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Against Health: How Health Became the New Morality

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Overview

Against Health argues that health is a concept, a norm, and a set of bodily practices whose ideological work is often rendered invisible by the assumption that it is a monolithic universal good, and that disparities in the incidence and prevalence of disease are closely linked to disparities in income and social support. The book's stand against health is not a stand against the authenticity of people's attempts to ward off suffering. Against Health instead claims that individual strivings for health are, in some instances, rendered more difficult by the ways in which health is culturally configured and socially sustained. The authors unpack the divergent cultural meanings of health and explore the ideologies involved in its construction, presenting strategies for moving forward and developing deeper, more productive, and indeed healthier interactions about our bodies.

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Editorial Reviews

Library Journal
Building on the 2006 Against Health conference, this collection of essays reexamines the definition of "health," particularly as a mechanism for moral judgment. Experts in anthropology, bioethics, women's studies, law, and literature examine the influences of business, politics, globalization, and science on health in the United States. Contributors explain how changing definitions of health may lead to the stigmatization of people who fall outside of the ideal and how these views influence their individual freedoms. Others examine how the pressure to market pharmaceuticals can lead to overemphasizing disease symptoms to justify the need for new medications. A particularly interesting piece explores how an increased emphasis on evidence-based research may remove health care from those who need it the most. A final essay tackles how society's fear of pain may lead to unfortunate decisions for the terminally ill or for those with disabilities. VERDICT Lots of food for thought—this highly philosophical book may discourage some readers but will be of interest to those wanting to stretch their views on health care.—Tina Neville, Univ. of South Florida St. Petersburg Lib.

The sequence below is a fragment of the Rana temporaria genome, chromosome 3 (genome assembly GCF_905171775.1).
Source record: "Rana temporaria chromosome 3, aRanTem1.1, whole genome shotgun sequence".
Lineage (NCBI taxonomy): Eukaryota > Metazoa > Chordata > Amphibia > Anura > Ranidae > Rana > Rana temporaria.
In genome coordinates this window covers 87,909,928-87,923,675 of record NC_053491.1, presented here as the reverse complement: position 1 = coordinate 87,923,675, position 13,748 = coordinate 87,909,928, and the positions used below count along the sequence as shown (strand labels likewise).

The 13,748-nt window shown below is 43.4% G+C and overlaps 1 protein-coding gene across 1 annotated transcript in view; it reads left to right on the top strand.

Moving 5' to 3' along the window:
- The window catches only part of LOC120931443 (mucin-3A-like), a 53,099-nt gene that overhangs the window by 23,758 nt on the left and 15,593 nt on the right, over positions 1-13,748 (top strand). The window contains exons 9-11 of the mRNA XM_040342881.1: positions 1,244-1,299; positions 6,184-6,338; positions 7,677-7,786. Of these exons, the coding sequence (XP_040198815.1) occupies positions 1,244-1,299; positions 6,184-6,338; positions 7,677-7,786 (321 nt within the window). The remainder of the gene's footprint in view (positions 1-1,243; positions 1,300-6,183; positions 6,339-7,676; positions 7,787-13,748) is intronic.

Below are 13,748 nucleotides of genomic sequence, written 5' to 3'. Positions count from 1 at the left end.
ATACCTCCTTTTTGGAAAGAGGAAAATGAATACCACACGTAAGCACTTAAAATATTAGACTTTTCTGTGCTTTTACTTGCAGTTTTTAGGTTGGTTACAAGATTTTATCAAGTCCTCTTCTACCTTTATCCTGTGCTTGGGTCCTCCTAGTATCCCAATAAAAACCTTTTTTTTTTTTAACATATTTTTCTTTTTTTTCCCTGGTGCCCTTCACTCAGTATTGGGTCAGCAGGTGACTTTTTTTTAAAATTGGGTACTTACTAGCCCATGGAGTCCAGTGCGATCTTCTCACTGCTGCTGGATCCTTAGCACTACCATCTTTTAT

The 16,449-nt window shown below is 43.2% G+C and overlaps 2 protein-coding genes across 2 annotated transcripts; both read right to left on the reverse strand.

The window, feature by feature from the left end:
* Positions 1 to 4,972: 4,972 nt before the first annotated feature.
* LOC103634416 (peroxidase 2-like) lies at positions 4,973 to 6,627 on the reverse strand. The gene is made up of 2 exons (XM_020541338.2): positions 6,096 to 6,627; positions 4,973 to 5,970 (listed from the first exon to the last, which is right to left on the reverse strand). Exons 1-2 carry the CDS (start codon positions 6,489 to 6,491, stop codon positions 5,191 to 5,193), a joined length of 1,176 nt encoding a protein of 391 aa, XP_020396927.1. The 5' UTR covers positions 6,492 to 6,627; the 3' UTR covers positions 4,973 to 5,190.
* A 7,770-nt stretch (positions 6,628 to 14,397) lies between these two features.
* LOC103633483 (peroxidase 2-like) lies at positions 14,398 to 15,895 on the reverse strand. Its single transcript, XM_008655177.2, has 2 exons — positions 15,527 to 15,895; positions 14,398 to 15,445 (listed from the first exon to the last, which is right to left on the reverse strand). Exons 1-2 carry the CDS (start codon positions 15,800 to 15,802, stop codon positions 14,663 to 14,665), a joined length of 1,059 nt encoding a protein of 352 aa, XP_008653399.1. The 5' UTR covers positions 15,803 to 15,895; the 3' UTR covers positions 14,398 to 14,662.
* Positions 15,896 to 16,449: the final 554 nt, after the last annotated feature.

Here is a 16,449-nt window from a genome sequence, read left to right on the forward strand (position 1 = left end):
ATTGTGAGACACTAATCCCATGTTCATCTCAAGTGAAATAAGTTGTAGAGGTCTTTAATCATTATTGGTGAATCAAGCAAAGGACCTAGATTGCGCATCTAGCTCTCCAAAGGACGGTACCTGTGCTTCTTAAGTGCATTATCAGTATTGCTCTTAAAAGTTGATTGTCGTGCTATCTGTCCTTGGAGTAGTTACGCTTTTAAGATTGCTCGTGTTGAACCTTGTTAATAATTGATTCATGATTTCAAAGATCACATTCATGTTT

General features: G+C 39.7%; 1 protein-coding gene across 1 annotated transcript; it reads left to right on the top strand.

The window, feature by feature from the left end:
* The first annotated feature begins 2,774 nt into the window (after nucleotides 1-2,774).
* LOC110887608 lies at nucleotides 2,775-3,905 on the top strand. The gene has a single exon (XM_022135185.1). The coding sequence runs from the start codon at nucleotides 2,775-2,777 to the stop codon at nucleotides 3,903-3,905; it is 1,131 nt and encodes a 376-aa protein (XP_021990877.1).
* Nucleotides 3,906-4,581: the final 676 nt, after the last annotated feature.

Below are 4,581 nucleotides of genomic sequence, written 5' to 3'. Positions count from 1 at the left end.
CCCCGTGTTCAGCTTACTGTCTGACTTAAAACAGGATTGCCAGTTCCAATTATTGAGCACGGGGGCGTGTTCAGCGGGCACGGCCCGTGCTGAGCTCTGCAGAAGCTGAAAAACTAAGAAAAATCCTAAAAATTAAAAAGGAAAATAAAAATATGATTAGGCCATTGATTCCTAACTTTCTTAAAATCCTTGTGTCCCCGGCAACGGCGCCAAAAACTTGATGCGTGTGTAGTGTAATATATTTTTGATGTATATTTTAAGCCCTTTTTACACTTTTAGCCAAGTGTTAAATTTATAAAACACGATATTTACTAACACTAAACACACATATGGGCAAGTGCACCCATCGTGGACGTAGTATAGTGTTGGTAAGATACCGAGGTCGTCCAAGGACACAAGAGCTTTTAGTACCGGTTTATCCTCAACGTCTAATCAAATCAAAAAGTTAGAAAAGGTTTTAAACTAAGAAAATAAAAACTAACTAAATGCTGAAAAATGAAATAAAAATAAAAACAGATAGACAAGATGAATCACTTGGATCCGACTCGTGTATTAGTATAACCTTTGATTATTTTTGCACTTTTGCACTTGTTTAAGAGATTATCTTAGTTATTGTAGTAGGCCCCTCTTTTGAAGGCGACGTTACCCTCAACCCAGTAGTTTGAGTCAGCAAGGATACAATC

From the Publisher
“[T]his collection of essays reexamines the definition of ‘health,’ particularly as a mechanism for moral judgment... Lots of food for thought- this highly philosophical book... will be of interest to those wanting to stretch their views on health care.”-Library Journal,

“A powerful group of essays, and the topics addressed in the respective chapters are interesting, insightful, and thought-provoking.”
-David Serlin,author of Replaceable You: Engineering the Body in Postwar America

"From obesity to mental health to pharmacology, the essays explore the ways in which "public" health translates increasingly as a moral judgement of behavior."-Society Magazine,Society Magazine

"These essays are well-researched and supported, and this volume is suitable for academic study—in sociology, bioethics public health and public policy. It is also remarkably well written and engaging, and makes its sophisticated theoretical premises readily accessible to a wide audience."-Lisa Bellatoni,Metapsychology Reviews

“[A]n important new book.”-Psychology Today

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Product Details

  • ISBN-13: 9780814795934
  • Publisher: New York University Press
  • Publication date: 11/23/2010
  • Pages: 226
  • Sales rank: 1,175,830
  • Product dimensions: 5.90 (w) x 8.90 (h) x 0.60 (d)

Meet the Author

Jonathan M. Metzl is associate professor in the women's studies department and the department of psychiatry at the University of Michigan, where he also directs the program in culture, Health, and medicine. He is the author of Prozac on the Couch: Prescribing Gender in the Era of Wonder Drugs and Protest Psychosis: How Schizophrenia Became a Black Disease.

Anna Kirkland is Associate Professor of Women’s Studies and Political Science at the University of Michigan. She is the author of Fat Rights: Dilemmas of Difference and Personhood(NYU Press).

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Table of Contents

Acknowledgments ix

1 Introduction: Why "Against Health"" Jonathan M. Metzl 1

Part I What Is Health, Anyway"

2 What Is Health and How Do You Get It" Richard Klein 15

3 Risky Bigness: On Obesity, Eating, and the Ambiguity of "Health" Lauren Berlant 26

4 Against Global Health" Arbitrating Science, Non-Science, and Nonsense through Health Vincanne Adams 40

Part II Seeing Health through Morality

5 The Social Immorality of Health in the Gene Age: Race, Disability, and Inequality Dorothy Roberts 61

6 Fat Panic and the New Morality Kathleen LeBesco 72

7 Against Breastfeeding (Sometimes) Joan B. Wolf 83

Part III Making Health and Disease

8 Pharmaceutical Propaganda Carl Elliott 93

9 The Strangely Passive-Aggressive History of Passive-Aggressive Personality Disorder Christopher Lane 105

10 Obsession: Against Mental Health Lennard J. Davis 121

11 Atomic Health, or How The Bomb Altered American Notions of Death Joseph Masco 133

Part IV Pleasure and Pain after Health

12 How Much Sex Is Healthy" The Pleasures of Asexuality Eunjung Kim 157

13 Be Prepared S. Lochlann Jain 170

14 In the Name of Pain Tobin Siebers 183

15 Conclusion: What Next" Anna Kirkland 195

About the Contributors 205

Index 209

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